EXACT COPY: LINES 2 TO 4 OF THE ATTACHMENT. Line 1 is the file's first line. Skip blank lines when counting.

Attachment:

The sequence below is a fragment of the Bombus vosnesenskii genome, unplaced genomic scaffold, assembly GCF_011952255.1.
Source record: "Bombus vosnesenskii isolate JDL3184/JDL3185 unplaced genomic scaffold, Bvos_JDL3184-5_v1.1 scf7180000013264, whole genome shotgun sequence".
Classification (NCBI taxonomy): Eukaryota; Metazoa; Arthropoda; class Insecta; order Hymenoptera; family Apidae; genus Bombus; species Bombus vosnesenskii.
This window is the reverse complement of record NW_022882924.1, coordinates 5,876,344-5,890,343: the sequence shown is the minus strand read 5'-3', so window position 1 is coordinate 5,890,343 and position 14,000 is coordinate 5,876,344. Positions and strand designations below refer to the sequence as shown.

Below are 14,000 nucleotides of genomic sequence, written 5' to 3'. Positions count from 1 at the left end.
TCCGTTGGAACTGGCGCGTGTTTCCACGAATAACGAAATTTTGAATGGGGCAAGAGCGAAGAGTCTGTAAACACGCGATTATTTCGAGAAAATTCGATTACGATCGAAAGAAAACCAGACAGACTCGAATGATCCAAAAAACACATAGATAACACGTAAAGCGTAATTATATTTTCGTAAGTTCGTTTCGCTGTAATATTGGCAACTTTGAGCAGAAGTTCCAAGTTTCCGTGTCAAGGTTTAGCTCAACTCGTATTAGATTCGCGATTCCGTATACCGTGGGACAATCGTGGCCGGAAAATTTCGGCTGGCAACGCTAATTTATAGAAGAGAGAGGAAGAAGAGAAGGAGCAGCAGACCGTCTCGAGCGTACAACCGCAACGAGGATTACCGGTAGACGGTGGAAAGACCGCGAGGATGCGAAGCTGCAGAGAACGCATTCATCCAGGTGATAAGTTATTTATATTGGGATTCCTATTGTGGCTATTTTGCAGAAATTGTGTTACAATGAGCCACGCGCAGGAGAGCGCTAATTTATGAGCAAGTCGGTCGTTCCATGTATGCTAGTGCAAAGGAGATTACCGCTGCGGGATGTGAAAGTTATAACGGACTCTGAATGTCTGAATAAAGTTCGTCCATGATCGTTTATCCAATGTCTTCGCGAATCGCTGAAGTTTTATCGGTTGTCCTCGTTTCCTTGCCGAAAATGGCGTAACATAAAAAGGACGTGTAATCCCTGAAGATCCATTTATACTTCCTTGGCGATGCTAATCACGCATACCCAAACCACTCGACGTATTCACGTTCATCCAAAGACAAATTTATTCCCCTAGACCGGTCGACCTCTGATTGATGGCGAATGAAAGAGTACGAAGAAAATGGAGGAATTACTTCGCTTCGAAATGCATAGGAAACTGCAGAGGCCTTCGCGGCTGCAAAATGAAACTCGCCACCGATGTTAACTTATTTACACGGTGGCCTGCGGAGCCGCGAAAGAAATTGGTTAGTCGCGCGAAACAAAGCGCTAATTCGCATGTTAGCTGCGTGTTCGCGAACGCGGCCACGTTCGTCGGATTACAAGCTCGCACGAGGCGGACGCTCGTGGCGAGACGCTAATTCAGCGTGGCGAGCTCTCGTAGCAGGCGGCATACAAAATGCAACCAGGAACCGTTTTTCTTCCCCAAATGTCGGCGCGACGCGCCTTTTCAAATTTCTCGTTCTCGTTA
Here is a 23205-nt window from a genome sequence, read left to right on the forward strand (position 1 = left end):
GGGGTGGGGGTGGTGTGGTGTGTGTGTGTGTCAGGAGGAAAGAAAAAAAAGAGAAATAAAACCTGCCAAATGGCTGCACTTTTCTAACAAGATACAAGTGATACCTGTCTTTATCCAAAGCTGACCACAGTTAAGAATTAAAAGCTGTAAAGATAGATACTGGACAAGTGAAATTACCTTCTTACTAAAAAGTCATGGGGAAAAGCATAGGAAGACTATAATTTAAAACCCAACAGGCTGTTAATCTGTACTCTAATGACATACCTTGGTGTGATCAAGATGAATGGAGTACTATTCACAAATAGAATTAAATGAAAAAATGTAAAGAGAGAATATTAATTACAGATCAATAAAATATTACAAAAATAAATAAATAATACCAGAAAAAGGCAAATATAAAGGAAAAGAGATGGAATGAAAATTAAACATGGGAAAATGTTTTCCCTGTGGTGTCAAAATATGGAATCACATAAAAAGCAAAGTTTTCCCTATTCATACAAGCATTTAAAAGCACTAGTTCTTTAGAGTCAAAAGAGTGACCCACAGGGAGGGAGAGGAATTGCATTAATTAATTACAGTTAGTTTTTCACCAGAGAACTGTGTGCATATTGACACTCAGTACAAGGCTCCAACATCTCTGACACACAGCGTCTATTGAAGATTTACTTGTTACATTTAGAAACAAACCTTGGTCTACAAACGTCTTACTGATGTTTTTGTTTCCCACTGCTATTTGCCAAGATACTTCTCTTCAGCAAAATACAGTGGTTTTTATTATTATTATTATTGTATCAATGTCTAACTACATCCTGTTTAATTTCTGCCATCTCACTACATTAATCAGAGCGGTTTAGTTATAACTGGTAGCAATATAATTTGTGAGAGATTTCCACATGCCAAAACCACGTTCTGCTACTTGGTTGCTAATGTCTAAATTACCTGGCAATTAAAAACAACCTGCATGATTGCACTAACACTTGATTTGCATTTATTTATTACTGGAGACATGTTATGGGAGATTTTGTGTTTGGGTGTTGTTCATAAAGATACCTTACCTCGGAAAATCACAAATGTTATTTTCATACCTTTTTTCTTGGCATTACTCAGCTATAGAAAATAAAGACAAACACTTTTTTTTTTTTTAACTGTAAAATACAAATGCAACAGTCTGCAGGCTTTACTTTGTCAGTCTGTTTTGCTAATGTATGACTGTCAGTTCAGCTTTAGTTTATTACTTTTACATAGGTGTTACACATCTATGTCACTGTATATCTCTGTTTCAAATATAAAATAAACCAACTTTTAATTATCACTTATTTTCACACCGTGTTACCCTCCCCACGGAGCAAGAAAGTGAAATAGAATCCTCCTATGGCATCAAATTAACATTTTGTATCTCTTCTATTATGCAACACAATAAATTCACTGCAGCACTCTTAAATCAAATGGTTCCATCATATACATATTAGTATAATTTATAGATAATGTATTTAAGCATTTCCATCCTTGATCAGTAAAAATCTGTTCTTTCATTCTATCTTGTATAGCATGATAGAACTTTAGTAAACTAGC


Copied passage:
Source record: "Bombus vosnesenskii isolate JDL3184/JDL3185 unplaced genomic scaffold, Bvos_JDL3184-5_v1.1 scf7180000013264, whole genome shotgun sequence".
Classification (NCBI taxonomy): Eukaryota; Metazoa; Arthropoda; class Insecta; order Hymenoptera; family Apidae; genus Bombus; species Bombus vosnesenskii.
This window is the reverse complement of record NW_022882924.1, coordinates 5,876,344-5,890,343: the sequence shown is the minus strand read 5'-3', so window position 1 is coordinate 5,890,343 and position 14,000 is coordinate 5,876,344. Positions and strand designations below refer to the sequence as shown.